ASX listed recycling business collapses after acquisition problems

Listed investment company Bluenergy Group has been placed in administration, as it struggles to meet the vendor terms of a deal to acquire Bluenergy Asia.

Until March this year the business had been trading as Carbon Polymers Limited and was Australia’s largest tyre-recycling company until late last year.

In December 2013, Bluenergy announced it had entered into a cash and scrip deal to sell its recycling assets to Giacci Global Limited, as it departed from the recycling sector with the acquisition of Bluenergy Asia.

On April 10 the business was placed into administration, with David Sampson and Mitchell Bell appointed as administrators from BPS Recovery.

Bluenergy Group company secretary Jerry Gordon said in a statement the vendors of the Bluenergy Asia transaction had sought greater certainty regarding the timing and the realisation of the sale of the company’s recycling assets to payout existing liabilities.

“Prior to the completion of that transaction and taking advice, the directors concluded that the best and most efficient way of delivering the vendors changed requirements and protecting the interests of all stakeholders was to place the company into voluntary administration,” Gordon said.

“The board was also mindful that without the certainty of the loan facilities, the committed capital raising approve by the shareholders and the stability of the equity standby facility that were all dependent on the completion of the transaction, the company may not have been able to pay its liabilities as previously advised to creditors.”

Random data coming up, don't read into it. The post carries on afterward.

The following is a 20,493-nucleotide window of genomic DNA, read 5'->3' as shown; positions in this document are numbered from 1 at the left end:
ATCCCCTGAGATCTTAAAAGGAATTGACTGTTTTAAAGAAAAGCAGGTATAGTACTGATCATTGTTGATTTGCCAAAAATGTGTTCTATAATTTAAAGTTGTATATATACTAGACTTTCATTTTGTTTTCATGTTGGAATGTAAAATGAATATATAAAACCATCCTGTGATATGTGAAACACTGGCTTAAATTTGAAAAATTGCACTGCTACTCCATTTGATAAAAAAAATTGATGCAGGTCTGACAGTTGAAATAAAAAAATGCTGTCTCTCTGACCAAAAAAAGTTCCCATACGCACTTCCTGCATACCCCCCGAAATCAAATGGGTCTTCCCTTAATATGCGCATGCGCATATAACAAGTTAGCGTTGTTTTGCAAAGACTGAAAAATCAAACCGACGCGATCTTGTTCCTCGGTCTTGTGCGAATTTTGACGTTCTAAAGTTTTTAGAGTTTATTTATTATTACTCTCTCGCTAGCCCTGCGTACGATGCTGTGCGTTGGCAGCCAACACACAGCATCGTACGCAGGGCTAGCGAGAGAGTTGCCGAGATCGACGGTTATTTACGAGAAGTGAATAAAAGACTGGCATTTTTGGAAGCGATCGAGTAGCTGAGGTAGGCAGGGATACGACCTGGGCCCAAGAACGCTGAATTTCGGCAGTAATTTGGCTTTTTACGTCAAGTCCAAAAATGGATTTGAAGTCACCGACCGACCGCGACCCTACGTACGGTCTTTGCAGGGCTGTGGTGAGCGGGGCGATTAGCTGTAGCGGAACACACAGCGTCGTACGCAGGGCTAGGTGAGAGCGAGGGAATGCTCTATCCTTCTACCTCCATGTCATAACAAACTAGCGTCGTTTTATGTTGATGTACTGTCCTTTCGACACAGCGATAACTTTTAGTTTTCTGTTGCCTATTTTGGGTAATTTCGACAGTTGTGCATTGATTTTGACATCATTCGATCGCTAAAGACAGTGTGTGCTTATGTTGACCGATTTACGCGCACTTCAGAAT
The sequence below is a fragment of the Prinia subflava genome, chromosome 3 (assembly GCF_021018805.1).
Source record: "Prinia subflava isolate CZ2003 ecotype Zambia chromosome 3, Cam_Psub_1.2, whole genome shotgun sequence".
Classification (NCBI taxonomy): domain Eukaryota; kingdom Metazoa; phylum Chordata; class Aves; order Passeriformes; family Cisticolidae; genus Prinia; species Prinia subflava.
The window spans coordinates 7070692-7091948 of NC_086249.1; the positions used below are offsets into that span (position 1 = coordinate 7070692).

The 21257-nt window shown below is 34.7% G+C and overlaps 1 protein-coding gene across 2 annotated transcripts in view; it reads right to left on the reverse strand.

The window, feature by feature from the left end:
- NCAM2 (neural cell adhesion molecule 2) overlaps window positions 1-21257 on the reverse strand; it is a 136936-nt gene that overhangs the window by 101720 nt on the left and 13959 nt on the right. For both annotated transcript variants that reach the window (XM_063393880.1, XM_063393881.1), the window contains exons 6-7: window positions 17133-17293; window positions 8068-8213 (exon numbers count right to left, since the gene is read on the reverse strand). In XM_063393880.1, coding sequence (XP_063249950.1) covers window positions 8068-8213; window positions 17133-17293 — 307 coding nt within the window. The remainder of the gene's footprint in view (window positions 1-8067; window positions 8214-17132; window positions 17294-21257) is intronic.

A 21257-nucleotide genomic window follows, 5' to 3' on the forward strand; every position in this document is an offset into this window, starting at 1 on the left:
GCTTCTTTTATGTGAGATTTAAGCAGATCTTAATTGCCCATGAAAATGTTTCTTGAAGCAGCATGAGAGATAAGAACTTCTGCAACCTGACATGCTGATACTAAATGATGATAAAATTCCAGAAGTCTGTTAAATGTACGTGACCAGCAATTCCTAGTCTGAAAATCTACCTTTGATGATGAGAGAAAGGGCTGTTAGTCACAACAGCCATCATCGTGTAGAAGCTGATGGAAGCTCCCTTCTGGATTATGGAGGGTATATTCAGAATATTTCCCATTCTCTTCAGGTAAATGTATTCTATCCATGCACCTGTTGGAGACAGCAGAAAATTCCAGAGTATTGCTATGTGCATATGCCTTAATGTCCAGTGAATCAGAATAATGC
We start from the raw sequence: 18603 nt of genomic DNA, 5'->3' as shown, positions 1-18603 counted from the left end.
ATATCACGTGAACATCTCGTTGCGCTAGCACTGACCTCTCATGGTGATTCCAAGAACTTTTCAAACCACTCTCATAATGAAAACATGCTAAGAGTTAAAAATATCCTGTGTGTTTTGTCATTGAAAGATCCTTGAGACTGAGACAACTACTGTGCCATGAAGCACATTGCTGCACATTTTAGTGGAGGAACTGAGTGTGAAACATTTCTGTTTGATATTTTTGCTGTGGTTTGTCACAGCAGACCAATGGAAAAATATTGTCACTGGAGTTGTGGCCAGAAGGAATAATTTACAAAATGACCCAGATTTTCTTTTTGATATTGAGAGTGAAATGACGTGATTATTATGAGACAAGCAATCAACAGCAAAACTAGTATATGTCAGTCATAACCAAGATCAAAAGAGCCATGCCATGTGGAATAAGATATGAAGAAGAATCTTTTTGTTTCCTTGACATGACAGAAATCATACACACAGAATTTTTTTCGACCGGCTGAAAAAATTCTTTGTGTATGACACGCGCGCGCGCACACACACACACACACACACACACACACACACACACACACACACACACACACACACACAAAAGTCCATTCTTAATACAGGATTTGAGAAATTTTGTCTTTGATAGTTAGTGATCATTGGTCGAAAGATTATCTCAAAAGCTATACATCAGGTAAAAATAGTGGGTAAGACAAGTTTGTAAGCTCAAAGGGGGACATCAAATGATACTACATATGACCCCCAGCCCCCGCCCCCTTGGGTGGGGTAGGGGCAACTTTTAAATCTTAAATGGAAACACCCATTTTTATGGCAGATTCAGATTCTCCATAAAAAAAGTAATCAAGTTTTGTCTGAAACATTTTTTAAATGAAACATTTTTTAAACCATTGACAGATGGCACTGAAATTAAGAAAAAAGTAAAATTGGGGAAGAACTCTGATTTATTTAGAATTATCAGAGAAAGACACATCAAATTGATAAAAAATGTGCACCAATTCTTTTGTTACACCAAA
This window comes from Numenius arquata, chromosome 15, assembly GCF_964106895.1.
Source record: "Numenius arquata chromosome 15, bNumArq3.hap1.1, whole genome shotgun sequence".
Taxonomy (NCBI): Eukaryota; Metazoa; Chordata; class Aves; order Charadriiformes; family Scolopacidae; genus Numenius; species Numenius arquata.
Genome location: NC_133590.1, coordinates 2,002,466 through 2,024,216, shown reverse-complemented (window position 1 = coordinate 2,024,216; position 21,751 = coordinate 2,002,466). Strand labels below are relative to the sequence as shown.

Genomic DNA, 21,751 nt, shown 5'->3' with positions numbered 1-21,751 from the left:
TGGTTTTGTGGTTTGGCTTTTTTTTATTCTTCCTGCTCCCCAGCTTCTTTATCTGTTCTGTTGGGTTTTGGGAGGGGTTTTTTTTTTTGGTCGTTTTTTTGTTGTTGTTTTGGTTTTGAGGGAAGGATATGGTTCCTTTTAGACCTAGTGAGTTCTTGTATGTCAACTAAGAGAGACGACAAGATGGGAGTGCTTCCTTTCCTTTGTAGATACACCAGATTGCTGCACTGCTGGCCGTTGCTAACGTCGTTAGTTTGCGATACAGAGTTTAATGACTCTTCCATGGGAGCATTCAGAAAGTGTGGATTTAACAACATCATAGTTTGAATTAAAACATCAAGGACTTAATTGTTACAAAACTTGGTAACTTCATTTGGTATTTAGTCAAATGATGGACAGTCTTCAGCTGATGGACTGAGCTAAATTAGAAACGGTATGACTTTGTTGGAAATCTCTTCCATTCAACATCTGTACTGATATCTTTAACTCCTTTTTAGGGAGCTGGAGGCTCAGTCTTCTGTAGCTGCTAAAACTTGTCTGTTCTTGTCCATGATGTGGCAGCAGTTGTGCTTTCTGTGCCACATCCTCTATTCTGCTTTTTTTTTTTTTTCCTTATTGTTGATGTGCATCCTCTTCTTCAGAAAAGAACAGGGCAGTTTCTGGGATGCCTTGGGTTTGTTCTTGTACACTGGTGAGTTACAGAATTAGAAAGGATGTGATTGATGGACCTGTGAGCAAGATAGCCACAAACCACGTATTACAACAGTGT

SmartCompany contacted the administrators, but had no response.

Bluenergy Group chairman Rodger Johnston told SmartCompany the business would now propose a deed of company arrangement, which it hopes will satisfy the needs of the vendors and stakeholders.

“There will be a meeting of the unsecured creditors on April 23… the directors intend to put forward a deed of company arrangement which will keep the company alive,” he says.

“There will also be an informal meeting held with the secured creditors in the next day or two. We will know more about their attitudes and direction after this meeting… There will also be an arrangement with them as to how we manage the secured assets of the company going forward.”

Johnston says the company has been around for a long time, but under various guises.

“By nature it’s a general investment company. It’s had a variety of investments over the years but about four years ago it decided to focus on recycling and over the past few years acquired a number of recycling businesses,” he says.

“About 12 months ago it reached the agreement to acquire Bluenergy Asia, and this transaction has been in process for the past 12 months.”

In November last year reports emerged the company’s machines were regularly breaking down, it had failed to pay bills and the closure of some of its facilities was allegedly not disclosed to the market.

In a statement to the ASX, Bluenergy Group denied it had failed to inform the market of facility closures.

In the past three years Bluenergy Group has raised $9 million from investors, as it promised a $20 million profit by 2016.

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